As a further extension of the network mode, the operating system section of a handheld computing unit may be operably coupled to an operating system section of one or more of the other handheld computing units and the application section of the handheld computing unit may be operably coupled to an application section of one or more of the other handheld computing units. In this manner, the handheld computing units can share user applications, system level applications, and/or operating system functions.

When the handheld computing unit is in a standalone mode, its hardware section is operably coupled to perform a standalone hardware function, its operating system section is operably coupled to perform a standalone operating system function, and its application section is operably coupled to perform a standalone application function. For example, a standalone function may be to execute a user application, provide a graphical user interface, facilitate a cellular telephone call, facilitate a text message, capture a digital image, etc.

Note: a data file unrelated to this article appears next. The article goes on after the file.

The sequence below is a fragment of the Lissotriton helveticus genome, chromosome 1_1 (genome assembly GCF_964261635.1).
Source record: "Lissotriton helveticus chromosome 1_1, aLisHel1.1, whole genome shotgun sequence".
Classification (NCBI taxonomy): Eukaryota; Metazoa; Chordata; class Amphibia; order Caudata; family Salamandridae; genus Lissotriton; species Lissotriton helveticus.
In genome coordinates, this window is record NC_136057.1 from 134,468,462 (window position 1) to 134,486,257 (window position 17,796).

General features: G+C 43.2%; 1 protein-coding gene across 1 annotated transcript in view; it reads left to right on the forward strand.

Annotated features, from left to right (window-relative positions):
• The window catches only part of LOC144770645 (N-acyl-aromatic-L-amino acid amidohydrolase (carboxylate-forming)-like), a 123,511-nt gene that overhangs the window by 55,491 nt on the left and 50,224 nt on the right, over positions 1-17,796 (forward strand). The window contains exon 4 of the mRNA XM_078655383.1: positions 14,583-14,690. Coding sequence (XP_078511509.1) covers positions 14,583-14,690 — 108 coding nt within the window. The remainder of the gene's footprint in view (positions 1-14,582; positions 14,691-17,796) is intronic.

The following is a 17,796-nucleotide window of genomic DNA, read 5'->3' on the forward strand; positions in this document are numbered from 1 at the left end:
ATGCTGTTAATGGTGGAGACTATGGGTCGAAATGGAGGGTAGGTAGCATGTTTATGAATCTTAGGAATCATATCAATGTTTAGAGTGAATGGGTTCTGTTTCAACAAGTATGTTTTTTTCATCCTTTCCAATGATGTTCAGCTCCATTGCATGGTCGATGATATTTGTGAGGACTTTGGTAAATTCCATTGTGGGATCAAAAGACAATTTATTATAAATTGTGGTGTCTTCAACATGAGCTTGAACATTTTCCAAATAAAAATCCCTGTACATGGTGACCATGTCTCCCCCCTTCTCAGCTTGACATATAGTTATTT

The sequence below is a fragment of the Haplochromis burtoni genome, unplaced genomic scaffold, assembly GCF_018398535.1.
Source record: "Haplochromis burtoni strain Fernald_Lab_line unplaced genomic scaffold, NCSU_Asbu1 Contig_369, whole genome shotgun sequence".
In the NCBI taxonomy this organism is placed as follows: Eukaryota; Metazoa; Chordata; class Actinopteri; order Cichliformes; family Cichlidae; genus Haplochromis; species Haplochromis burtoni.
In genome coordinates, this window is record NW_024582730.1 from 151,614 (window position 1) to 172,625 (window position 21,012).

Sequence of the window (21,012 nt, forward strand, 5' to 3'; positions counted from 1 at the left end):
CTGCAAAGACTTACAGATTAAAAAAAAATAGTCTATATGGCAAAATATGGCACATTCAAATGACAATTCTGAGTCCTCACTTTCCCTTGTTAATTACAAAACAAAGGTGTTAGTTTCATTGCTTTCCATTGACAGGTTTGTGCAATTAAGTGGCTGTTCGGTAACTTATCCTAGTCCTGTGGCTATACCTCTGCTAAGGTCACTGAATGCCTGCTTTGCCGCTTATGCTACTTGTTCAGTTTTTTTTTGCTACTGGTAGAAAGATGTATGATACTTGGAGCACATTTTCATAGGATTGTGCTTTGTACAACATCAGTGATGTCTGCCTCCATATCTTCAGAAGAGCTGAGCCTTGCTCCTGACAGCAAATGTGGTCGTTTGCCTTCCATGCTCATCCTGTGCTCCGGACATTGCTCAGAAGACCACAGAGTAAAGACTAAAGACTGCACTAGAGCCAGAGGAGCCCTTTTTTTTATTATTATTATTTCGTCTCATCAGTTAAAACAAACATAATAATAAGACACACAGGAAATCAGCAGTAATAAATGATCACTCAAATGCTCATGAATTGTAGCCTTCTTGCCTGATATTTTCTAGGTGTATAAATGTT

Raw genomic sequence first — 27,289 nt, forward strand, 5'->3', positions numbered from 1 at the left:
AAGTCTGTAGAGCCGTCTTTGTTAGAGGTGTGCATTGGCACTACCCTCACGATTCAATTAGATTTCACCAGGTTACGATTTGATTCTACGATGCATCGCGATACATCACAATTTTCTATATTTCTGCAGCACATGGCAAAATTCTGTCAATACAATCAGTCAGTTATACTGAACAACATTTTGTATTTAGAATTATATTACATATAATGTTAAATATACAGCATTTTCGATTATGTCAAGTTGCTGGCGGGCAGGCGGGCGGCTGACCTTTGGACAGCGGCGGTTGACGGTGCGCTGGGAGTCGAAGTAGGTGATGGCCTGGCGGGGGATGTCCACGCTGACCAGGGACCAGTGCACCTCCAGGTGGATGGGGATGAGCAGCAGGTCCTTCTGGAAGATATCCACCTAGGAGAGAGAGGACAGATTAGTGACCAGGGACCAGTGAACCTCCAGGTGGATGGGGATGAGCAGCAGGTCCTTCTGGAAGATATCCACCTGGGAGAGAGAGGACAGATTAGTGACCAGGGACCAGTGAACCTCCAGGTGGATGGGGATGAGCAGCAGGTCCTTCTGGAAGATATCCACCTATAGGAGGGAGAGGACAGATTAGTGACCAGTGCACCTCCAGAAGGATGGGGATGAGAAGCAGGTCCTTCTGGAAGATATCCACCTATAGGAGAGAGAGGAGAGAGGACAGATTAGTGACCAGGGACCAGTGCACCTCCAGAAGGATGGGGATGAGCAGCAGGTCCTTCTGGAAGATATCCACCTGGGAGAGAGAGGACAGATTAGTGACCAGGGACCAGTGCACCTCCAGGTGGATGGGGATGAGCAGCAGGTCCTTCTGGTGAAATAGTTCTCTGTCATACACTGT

FIG. 12 is a schematic block diagram of an embodiment of a networked computing device 95 that includes a plurality of handheld computing units. In this embodiment, the three handheld computing units 12 form essentially one new device; a network computing device 95. The network computing device 95 includes a hardware section 21, an operating system section 27, an application programming interface (API) section 33, and an application section 39. Each section 21, 27, 33 and 35 includes one or more elements or features of each of the corresponding sections of the handheld computing units 12.

As an example, the hardware section 21 of the network computing device 95 includes one or more components (e.g., processing module 50, RF transceiver, IO module, etc.) of the hardware section of one or more of the handheld computing units. From the perspective of the network computing unit 95, the hardware resources are viewed as a single collection of resources to be used for performing networked functions (e.g., sharing of tasks, sharing of applications, etc.) regardless of where the hardware physically resides. The operating system and the applications are viewed and used in a similar manner.